Symmetric versus asymmetric encryption

The most widely used symmetric algorithm is AES-128, AES-192, and AES-256. The main disadvantage of the symmetric key encryption is that all parties involved have to exchange the key used to encrypt the data before they can decrypt it.

With asymmetric keys the server generates a pair of keys: public and private. The private key is kept safe but the public key can be sent in the clear to the client. The client can use the public key to encrypt a message that can only be decrypted with the private key. Also the private key cannot be derived from the public.

The Diffie-Hellman algorithm doesn't share keys during the key exchange, you're creating a key together. This key can then be used to encrypt subsequent communications using a symmetric key cipher.

To avoid these vulnerabilities, authors recommend use of elliptic curve cryptography, for which no similar attack is known. Failing that, they recommend that the order, p, of the Diffie–Hellman group should be at least 2048 bits. They estimate that the pre-computation required for a 2048-bit prime is 109 times more difficult than for 1024-bit primes.


PKI, or Public Key Infrastructure, is a system of cryptographic protocols, technologies, and services that enable secure communication and authentication over public networks such as the internet. PKI utilizes public key encryption to establish trust and verify the identities of users and entities involved in digital transactions.

Here's how PKI works:

  1. Key Generation: The PKI system generates a pair of cryptographic keys for each user or entity - a public key and a private key. These keys are mathematically related, but they cannot be derived from one another. The public key can be freely shared with others, while the private key must remain secret.

  2. Certificate Authorities (CAs): CAs are trusted entities that validate the identities of users and bind their public keys to their identities. They issue digital certificates, which are essentially electronic documents that contain the user's public key, identifying information, and the CA's digital signature. CAs act as a trusted third party in the PKI system.

  3. Certificate Issuance: When a user or entity requests a digital certificate, the CA verifies their identity through a process called certificate enrollment. This typically involves providing proof of identity, such as presenting government-issued identification or undergoing identity verification checks.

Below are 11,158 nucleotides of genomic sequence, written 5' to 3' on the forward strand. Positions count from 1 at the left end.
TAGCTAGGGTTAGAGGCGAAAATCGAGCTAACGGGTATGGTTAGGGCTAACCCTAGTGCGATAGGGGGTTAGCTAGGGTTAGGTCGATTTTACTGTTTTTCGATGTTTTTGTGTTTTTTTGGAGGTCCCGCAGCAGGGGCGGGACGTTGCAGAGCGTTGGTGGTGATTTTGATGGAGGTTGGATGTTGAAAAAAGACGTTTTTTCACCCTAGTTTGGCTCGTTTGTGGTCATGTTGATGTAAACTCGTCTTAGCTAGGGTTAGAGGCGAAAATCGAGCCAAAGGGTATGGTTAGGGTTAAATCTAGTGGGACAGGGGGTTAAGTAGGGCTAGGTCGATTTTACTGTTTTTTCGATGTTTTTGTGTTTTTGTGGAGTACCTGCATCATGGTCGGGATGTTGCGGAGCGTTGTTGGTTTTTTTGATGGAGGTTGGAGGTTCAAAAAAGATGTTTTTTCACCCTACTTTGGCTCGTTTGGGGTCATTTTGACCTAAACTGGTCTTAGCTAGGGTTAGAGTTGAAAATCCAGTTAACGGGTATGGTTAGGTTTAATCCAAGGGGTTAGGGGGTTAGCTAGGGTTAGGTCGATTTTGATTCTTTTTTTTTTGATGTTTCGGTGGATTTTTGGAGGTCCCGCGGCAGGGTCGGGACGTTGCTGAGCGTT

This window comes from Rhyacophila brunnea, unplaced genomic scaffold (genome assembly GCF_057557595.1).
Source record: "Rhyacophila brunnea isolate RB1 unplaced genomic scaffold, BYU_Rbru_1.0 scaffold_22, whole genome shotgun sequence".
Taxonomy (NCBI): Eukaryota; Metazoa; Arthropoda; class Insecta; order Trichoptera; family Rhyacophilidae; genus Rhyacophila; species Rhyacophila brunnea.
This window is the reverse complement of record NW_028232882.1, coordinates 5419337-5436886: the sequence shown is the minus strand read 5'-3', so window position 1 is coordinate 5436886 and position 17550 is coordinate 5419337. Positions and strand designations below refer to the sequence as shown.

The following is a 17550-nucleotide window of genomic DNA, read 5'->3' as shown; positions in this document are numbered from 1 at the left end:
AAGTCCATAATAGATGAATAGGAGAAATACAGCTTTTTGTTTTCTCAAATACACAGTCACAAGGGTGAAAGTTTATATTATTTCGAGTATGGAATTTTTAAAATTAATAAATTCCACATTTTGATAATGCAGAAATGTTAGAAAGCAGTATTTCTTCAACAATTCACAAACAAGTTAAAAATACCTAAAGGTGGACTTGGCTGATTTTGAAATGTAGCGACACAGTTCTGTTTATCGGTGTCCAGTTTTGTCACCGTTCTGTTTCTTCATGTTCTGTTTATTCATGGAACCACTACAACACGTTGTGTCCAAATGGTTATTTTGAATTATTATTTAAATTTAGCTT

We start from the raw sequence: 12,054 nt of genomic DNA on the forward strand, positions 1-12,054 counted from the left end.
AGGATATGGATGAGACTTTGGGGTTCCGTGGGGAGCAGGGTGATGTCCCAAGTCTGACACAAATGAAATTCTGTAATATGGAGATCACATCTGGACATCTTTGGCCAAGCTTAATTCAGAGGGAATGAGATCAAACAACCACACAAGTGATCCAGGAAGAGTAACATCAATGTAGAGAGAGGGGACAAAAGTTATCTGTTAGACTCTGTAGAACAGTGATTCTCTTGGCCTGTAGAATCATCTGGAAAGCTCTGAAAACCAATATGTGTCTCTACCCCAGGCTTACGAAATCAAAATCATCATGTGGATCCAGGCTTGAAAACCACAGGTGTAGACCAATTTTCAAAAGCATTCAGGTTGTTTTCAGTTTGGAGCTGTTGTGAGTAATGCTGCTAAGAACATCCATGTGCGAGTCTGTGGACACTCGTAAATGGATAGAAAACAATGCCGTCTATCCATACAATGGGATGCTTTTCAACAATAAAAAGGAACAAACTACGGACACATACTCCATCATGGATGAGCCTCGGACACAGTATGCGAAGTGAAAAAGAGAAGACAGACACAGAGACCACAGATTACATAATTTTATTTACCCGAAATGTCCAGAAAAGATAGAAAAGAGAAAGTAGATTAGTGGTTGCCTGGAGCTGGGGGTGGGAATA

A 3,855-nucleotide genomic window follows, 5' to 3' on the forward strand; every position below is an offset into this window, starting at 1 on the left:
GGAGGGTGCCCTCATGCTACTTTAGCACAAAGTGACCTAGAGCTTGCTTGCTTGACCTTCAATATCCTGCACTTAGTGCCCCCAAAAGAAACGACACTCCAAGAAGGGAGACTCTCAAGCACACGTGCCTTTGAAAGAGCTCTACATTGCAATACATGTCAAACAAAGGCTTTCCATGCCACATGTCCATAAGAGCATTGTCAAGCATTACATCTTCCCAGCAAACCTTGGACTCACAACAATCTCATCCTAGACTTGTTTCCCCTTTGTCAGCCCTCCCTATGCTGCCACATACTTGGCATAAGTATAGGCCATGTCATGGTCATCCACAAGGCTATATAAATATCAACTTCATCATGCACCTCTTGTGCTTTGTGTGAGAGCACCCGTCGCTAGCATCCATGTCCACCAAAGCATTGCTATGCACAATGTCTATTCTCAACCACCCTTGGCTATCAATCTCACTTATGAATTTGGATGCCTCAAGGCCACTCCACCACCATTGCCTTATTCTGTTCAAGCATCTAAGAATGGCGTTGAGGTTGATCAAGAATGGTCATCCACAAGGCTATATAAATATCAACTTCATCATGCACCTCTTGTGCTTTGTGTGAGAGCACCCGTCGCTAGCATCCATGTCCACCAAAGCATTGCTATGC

4. Certificate Distribution: Once the CA verifies the identity and authenticity of the user or entity, they issue the digital certificate. This certificate is then distributed to the user or entity, usually in the form of a file or embedded in a smart card.

  5. Certificate Validation: When a user wants to communicate securely with another user or entity, they can obtain the recipient's digital certificate from a trusted source or retrieve it directly from the recipient's published certificate repository. The sender can then use the CA's public key, which is pre-installed in the user's software or device, to validate the authenticity and integrity of the received digital certificate.

  6. Encryption and Digital Signatures: With the recipient's validated digital certificate, the sender can encrypt their message using the recipient's public key. The recipient can then decrypt the message using their private key. Similarly, the sender can digitally sign the message using their private key, and the recipient can verify the signature using the sender's public key. These encryption and digital signature mechanisms ensure confidentiality, integrity, and non-repudiation of digital communications.

  7. Certificate Revocation: In cases where a user's private key is compromised or becomes invalid, the corresponding digital certificate needs to be revoked. CAs maintain certificate revocation lists (CRLs) or use online certificate status protocol (OCSP) to provide real-time information about the validity and status of digital certificates. This ensures that users only trust valid and unrevoked certificates.

PKI plays a crucial role in various applications, including secure online transactions, digital signatures, secure email, VPNs, and SSL/TLS for secure web browsing. It provides a robust framework for establishing trust, verifying identities, and ensuring the confidentiality, integrity, and authenticity of digital communications.

Forward secrecy

Produce different keys for each session: cracking one session doesn't mean you have access to any others. Securing data as it passes through the Internet usually requires protecting it in two ways:

  1. Confidentiality: assuring no one except the intended recipients can read the data
  2. Integrity: assuring no one can modify or tamper the data in transit

Password hashing

OWASP - General hashing algorithms (eg, MD5, SHA-1/256/512) are not recommended for password storage. Instead an algorithm specifically designed for the purpose should be used.


RED is plaintext -- unencrypted -- BLACK is ciphertext. Can also be applied to physical connections.


  • PBKDF2
  • bcrypt: an adaptive function: over time, the iteration count can be increased to make it slower, so it remains resistant to brute-force search attacks even with increasing computation power
  • scrypt
  • Kerckhoffs's principle: A cryptosystem should be secure even if everything about the system, except the key, is public knowledge
  • wiki/TLS handshake
  • IPsec

results matching ""

    No results matching ""